CMS issued a proposed rule with the intent to streamline prior authorizations. The proposed new rule would require payers in Medicaid, Children's Health Insurance Program, and Qualified Health Plan programs to build application programming interfaces (“APIs”) to support data exchange and prior authorization. Payers will have a maximum of 72 hours to issue a decision, and will be required to provide a specific reason for any denial, which will allow providers some transparency into the process. To add transparency, the rule would require plans to make public certain metrics that demonstrate how many procedures they are authorizing. Comments are due by January 4, 2021.

HHS Proposes New Rule Expanding Access to PHI

HHS issued a proposed rule with the intent to strengthen an individual’s access to their own protected health information (“PHI”) while simultaneously facilitating greater and easier exchange of PHI. First, the rule permits individuals to inspect their PHI in person, including take notes or use other resources to view, capture, and retain their own records. Second, the response time for HIPAA covered entities to provide an individual with access to their PHI would be shortened from 30 days to 15 days. Third, the rule would lay the foundation to allow individuals to directly share their PHI and electronic health records (“EHR”) among covered health care providers and plans. Fourth, the proposed new rule sets forth specifications for when electronic PHI must be provided to individuals at no charge and requires covered entities to post estimated fee schedules on their websites for both PHI access and disclosures as well as provide individualized estimates of fees for an individual's request for copies of PHI.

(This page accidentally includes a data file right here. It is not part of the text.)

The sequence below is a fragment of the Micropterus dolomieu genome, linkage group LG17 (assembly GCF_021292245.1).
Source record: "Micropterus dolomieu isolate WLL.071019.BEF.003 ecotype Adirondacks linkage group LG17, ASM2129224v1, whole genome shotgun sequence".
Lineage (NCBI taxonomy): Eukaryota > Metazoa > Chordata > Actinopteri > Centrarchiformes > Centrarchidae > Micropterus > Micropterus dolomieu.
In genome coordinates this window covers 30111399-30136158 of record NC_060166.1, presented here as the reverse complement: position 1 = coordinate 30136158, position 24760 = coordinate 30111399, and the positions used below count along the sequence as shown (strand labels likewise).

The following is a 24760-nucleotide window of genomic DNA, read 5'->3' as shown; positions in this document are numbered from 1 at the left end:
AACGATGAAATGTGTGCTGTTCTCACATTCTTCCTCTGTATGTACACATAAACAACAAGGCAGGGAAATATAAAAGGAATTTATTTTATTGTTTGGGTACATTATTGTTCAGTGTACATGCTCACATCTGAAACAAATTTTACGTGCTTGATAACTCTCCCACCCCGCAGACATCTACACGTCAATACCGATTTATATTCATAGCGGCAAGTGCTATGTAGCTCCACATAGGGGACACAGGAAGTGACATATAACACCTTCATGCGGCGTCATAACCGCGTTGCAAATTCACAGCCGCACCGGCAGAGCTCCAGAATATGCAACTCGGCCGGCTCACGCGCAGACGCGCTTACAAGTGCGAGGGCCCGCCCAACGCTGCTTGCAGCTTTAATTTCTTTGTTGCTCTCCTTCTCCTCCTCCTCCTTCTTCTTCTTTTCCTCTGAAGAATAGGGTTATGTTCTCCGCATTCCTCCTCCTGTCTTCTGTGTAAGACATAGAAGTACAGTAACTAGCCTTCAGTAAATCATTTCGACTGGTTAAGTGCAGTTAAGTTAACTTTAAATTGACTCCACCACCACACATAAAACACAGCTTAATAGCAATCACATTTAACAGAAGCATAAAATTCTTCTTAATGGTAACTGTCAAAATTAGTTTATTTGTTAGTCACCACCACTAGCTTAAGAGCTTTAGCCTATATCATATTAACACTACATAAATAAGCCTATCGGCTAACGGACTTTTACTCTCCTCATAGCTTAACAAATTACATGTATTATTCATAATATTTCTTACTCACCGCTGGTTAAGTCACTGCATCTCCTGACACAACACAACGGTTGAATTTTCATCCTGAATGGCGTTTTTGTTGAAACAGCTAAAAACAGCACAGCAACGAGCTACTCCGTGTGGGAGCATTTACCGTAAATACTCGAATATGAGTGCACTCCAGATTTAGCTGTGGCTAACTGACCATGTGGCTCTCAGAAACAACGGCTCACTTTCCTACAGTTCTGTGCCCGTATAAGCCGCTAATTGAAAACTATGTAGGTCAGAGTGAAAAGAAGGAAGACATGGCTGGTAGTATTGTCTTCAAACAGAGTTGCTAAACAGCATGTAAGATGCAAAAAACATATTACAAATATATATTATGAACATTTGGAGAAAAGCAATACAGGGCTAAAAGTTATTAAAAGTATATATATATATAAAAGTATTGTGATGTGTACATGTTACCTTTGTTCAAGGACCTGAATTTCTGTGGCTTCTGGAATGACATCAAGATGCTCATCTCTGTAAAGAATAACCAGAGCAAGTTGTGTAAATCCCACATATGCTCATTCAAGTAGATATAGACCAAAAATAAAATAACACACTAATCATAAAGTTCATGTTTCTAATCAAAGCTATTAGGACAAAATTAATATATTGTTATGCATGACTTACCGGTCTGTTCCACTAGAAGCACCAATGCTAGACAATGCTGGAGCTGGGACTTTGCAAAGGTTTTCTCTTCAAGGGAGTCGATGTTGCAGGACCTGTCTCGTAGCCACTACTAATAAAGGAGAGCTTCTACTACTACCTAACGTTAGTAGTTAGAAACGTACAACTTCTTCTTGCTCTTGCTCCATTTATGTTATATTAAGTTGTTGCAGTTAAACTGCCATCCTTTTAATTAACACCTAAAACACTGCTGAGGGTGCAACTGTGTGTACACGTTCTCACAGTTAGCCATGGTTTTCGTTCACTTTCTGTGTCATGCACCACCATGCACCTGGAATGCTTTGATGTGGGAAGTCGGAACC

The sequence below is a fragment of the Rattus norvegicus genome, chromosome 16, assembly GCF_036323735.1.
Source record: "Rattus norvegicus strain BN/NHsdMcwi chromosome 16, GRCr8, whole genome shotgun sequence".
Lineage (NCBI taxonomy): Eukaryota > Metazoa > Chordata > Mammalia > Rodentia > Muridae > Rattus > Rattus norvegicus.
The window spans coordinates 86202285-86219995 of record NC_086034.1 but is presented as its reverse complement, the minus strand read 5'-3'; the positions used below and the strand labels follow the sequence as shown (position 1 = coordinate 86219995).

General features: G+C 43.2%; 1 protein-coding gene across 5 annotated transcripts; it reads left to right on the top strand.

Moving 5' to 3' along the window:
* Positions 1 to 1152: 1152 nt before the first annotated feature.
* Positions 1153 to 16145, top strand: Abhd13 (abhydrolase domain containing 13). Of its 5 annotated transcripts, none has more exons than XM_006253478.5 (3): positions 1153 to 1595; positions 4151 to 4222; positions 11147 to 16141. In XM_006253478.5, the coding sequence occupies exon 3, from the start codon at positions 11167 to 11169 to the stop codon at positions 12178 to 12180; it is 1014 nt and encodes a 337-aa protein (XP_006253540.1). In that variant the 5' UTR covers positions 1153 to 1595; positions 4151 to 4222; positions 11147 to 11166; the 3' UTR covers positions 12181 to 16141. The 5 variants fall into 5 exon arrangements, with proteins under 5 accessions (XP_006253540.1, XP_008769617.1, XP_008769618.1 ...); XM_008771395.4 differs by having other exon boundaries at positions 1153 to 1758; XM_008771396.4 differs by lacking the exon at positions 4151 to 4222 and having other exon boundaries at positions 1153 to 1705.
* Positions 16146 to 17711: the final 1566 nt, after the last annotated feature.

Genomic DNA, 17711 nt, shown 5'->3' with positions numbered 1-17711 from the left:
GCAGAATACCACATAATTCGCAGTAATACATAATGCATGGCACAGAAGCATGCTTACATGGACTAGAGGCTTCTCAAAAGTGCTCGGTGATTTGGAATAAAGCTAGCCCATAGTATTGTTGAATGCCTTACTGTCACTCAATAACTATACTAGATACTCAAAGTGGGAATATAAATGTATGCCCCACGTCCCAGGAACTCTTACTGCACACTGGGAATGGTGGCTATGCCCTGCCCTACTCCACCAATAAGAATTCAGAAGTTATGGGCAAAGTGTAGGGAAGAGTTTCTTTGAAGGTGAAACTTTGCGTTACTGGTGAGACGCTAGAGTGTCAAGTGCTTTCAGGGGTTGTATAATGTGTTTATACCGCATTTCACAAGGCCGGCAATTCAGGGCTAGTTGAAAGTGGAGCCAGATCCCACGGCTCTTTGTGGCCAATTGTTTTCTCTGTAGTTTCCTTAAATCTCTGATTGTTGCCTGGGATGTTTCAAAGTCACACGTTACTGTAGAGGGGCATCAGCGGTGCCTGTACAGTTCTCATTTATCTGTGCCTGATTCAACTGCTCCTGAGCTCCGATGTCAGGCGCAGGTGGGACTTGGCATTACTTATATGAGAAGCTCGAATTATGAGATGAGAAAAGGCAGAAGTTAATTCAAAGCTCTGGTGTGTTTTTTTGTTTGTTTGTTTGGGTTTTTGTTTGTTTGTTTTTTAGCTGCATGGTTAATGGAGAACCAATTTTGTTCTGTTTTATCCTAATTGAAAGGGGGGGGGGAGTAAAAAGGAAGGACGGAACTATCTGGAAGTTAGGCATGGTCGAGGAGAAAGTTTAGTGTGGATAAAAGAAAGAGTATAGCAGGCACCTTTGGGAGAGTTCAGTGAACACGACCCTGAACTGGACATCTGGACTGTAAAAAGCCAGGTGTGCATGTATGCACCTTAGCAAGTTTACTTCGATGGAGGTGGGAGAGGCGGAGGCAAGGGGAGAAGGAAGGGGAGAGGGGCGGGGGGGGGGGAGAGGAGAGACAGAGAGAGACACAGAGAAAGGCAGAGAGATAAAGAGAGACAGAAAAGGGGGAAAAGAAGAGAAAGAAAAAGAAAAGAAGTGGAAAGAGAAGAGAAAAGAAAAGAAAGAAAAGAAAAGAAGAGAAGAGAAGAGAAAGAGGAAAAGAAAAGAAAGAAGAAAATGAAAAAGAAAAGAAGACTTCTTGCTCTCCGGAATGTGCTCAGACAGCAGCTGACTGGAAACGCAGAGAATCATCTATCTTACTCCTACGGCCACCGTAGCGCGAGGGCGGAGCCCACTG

The National Cybersecurity Center of Excellence Issues New Guidance on Telehealth & Remote Patient Monitoring

The National Cybersecurity Center of Excellence (“NCCoE”), part of the National Institute of Standards and Technology (“NIST”) recently published guidance entitled “Securing Telehealth Remote Patient Monitoring Ecosystems.” NCCoE recognized that since the onset of the COVID-19 pandemic, telehealth and remote patient monitoring has grown exponentially while adequate privacy and cybersecurity measures have not kept up. The NCCoE, in collaboration with commercial industry partners, built a laboratory environment and tested and demonstrated how healthcare providers privacy and cybersecurity controls enhance telehealth and remote patient monitoring. To that end, as part of its guidance, NCCoE offers its best practices to implement cybersecurity and privacy controls and policies for remote patient monitoring and telehealth.

HHS Finalizes Rules on Guidance Documents

HHS finalized its rule governing the agency's release and maintenance of guidance documents. The regulations are intended to ensure that the public receives appropriate notice of new guidance and that the Department's guidance does not impose obligations on regulated parties that are not already reflected in duly enacted statutes or regulations lawfully promulgated under them. The final rule is also designed to increase accountability, improve the fairness of guidance issued by the Department, guard against unlawful regulation through guidance, and safeguard the important principles underlying the United States administrative law system.